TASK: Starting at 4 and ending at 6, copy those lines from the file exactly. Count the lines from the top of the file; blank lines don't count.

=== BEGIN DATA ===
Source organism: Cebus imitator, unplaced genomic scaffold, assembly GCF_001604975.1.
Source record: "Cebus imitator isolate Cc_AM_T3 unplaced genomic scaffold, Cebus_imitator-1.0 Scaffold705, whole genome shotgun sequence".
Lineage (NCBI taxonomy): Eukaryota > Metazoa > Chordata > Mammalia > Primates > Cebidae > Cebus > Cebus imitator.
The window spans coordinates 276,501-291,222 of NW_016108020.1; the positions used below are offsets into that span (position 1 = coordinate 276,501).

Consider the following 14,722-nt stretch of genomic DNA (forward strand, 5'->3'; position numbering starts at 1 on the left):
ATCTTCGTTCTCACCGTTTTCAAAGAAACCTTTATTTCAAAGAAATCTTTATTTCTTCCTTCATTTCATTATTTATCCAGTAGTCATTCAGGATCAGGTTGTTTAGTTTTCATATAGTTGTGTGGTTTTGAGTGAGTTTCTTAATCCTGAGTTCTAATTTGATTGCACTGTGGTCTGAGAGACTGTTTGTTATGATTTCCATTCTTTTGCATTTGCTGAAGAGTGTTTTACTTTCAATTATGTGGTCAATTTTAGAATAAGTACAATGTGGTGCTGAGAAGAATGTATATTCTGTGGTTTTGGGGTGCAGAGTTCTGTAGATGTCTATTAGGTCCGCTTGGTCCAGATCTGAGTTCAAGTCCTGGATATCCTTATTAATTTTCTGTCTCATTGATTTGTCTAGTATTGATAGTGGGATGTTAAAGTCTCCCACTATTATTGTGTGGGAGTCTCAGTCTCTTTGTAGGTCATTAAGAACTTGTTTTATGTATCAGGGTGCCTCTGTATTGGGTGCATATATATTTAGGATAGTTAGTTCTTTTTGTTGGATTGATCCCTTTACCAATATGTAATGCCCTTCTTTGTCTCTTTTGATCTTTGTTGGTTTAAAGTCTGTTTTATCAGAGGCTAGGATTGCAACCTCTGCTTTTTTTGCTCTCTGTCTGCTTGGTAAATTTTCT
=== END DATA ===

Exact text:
The window spans coordinates 276,501-291,222 of NW_016108020.1; the positions used below are offsets into that span (position 1 = coordinate 276,501).

Consider the following 14,722-nt stretch of genomic DNA (forward strand, 5'->3'; position numbering starts at 1 on the left):
ATCTTCGTTCTCACCGTTTTCAAAGAAACCTTTATTTCAAAGAAATCTTTATTTCTTCCTTCATTTCATTATTTATCCAGTAGTCATTCAGGATCAGGTTGTTTAGTTTTCATATAGTTGTGTGGTTTTGAGTGAGTTTCTTAATCCTGAGTTCTAATTTGATTGCACTGTGGTCTGAGAGACTGTTTGTTATGATTTCCATTCTTTTGCATTTGCTGAAGAGTGTTTTACTTTCAATTATGTGGTCAATTTTAGAATAAGTACAATGTGGTGCTGAGAAGAATGTATATTCTGTGGTTTTGGGGTGCAGAGTTCTGTAGATGTCTATTAGGTCCGCTTGGTCCAGATCTGAGTTCAAGTCCTGGATATCCTTATTAATTTTCTGTCTCATTGATTTGTCTAGTATTGATAGTGGGATGTTAAAGTCTCCCACTATTATTGTGTGGGAGTCTCAGTCTCTTTGTAGGTCATTAAGAACTTGTTTTATGTATCAGGGTGCCTCTGTATTGGGTGCATATATATTTAGGATAGTTAGTTCTTTTTGTTGGATTGATCCCTTTACCAATATGTAATGCCCTTCTTTGTCTCTTTTGATCTTTGTTGGTTTAAAGTCTGTTTTATCAGAGGCTAGGATTGCAACCTCTGCTTTTTTTGCTCTCTGTCTGCTTGGTAAATTTTCT